Most U.S. politicians running for and holding office seem rather oblivious to scientific evidence that could underpin (or cause them to reverse or modify) many of their decisions, policy suggestions, and justifications for bills submitted to the Congress — as well as their votes on those bills.
Well, somebody created a great web site on this subject and populated it with a few brief pages filled with useful information on science in politics.
The idea came from Shawn Otto in a TEDx speech he gave on “Why Not Have a US Presidential Science Debate?” To see it, go to sciencedebate.org and click on “WHY?” in the top command bar. Then watch and listen at least to the first few minutes of Shawn’s brief presentation.
If you don’t have time to watch the 12 minute TEDx talk, click on “DEBATE INFO.” Then you can go to this page to read a set of questions to be sent to the moderators of the next presidential election debate, in hope that at least one or a few of them will be asked of the candidates.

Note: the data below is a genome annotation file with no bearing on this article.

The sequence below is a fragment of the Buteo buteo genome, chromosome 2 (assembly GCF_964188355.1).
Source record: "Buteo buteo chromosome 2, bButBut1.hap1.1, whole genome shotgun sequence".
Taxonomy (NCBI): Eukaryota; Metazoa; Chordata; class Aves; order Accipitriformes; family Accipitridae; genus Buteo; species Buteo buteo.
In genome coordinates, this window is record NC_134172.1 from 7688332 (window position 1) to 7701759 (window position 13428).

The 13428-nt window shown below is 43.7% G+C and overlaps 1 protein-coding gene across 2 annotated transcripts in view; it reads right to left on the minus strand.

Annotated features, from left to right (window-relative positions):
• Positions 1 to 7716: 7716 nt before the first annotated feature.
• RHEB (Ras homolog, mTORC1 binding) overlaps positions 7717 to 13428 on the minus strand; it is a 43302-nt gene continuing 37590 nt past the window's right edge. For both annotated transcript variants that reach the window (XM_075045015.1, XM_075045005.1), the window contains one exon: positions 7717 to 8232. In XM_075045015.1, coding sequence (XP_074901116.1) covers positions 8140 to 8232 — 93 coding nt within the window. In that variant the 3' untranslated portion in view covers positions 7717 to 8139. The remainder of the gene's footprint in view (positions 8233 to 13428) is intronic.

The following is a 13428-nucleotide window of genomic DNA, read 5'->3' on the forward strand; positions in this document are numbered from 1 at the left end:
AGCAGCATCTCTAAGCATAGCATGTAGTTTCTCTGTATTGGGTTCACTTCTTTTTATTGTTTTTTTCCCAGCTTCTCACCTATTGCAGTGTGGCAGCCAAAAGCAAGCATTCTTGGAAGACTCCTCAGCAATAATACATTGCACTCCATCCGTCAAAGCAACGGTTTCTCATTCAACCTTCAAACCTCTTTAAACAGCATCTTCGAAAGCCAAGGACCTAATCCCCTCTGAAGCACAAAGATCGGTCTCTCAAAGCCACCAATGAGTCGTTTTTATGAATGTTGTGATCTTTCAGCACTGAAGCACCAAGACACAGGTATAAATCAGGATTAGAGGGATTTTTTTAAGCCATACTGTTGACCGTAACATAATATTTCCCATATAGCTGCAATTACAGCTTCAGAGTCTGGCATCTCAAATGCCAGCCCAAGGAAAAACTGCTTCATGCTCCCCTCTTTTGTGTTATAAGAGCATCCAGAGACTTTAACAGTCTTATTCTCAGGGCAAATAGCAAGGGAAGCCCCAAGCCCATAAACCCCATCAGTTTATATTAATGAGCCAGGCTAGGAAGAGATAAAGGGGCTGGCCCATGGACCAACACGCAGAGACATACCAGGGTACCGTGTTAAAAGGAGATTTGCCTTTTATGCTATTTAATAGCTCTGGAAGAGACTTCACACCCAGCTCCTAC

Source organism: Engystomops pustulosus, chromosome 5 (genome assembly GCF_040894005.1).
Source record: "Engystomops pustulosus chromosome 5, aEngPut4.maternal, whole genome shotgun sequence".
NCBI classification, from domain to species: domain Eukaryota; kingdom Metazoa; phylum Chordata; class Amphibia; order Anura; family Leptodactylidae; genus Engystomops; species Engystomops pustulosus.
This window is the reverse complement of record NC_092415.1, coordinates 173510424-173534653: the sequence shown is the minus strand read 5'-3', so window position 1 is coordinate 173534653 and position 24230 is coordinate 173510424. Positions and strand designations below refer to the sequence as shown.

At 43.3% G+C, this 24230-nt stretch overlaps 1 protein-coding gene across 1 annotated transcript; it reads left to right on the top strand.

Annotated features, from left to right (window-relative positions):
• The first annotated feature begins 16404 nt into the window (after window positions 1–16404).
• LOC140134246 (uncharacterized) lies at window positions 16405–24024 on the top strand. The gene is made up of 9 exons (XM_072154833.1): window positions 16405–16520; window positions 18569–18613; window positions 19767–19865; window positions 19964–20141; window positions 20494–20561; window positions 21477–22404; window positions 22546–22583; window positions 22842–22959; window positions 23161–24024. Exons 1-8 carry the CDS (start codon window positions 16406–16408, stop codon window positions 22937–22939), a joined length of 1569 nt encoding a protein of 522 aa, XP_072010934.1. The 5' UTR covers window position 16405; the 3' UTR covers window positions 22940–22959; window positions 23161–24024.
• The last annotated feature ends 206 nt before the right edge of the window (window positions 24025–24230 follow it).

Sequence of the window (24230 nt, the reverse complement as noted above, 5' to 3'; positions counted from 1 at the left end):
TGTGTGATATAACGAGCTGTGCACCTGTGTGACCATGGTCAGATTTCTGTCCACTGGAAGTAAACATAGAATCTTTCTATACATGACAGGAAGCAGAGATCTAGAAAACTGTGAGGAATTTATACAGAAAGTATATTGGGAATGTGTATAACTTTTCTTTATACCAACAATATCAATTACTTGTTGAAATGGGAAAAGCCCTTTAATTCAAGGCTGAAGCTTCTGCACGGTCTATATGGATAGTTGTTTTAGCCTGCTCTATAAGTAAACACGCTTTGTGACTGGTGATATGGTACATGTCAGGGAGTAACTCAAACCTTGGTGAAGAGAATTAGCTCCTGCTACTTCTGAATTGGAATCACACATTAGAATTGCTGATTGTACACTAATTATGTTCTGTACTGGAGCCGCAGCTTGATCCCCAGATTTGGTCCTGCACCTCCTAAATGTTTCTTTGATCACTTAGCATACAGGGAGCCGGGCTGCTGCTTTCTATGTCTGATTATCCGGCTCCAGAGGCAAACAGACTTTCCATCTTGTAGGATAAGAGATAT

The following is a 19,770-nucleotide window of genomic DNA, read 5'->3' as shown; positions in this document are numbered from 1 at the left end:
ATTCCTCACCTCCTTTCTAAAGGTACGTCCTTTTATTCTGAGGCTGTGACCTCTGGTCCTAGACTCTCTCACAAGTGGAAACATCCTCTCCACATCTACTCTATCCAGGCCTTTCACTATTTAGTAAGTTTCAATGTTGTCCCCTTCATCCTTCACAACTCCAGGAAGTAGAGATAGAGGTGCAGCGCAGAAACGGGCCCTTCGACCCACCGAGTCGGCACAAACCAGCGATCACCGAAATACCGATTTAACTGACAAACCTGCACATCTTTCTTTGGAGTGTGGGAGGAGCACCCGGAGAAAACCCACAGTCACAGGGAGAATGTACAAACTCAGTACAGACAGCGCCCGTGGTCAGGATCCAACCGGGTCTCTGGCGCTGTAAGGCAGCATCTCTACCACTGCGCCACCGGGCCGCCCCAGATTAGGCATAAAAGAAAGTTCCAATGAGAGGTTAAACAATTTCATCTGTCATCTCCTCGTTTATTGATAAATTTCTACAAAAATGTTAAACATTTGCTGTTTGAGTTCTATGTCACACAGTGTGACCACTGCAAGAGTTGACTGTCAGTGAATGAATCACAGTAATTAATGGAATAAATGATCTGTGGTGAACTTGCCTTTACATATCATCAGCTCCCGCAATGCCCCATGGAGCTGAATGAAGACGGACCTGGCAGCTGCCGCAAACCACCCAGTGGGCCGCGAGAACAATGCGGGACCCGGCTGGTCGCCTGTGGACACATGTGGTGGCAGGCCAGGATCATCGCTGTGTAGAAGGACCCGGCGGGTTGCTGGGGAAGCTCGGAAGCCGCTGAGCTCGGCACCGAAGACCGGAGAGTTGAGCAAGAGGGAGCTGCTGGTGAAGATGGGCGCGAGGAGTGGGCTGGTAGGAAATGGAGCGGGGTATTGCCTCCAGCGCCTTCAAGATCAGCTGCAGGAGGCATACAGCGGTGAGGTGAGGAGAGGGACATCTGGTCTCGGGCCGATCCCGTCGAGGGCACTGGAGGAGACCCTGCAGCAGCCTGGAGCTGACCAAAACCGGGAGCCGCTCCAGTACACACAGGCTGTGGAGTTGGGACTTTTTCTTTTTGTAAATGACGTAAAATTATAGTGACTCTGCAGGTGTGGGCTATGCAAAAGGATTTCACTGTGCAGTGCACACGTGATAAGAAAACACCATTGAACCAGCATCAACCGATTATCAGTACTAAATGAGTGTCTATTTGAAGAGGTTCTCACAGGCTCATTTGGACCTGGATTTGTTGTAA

I did that and was given 10 votes I could assign to different questions in the list. You can do that too. Many of the questions are very good from an environmental standpoint.
It’s one thing to say you believe generally in science, at least well-established principles and findings thereof. But how many people really take the trouble to listen when reputable scientists speak or write about fully developed and validated findings?
Something remarkable happened this year. Three thousand scientists and experts, including a number of Nobel Laureates, joined together last March and issued a warning about the planet and possible “catastrophic consequences” for global civilization. Their “State of the Planet Declaration” is not long, is readily available, and should be read by everyone who cares about the future of humans.
Robert Walker, President of the Population Institute has addressed this issue in an article on the subject for Huffington Post. It comes in the form of an Op-Ed on the subject from the Population Institute and the Population Media Center. In his Op-Ed, Walker writes of the derision and rhetorical attacks on the Royal Society, which sponsored the report.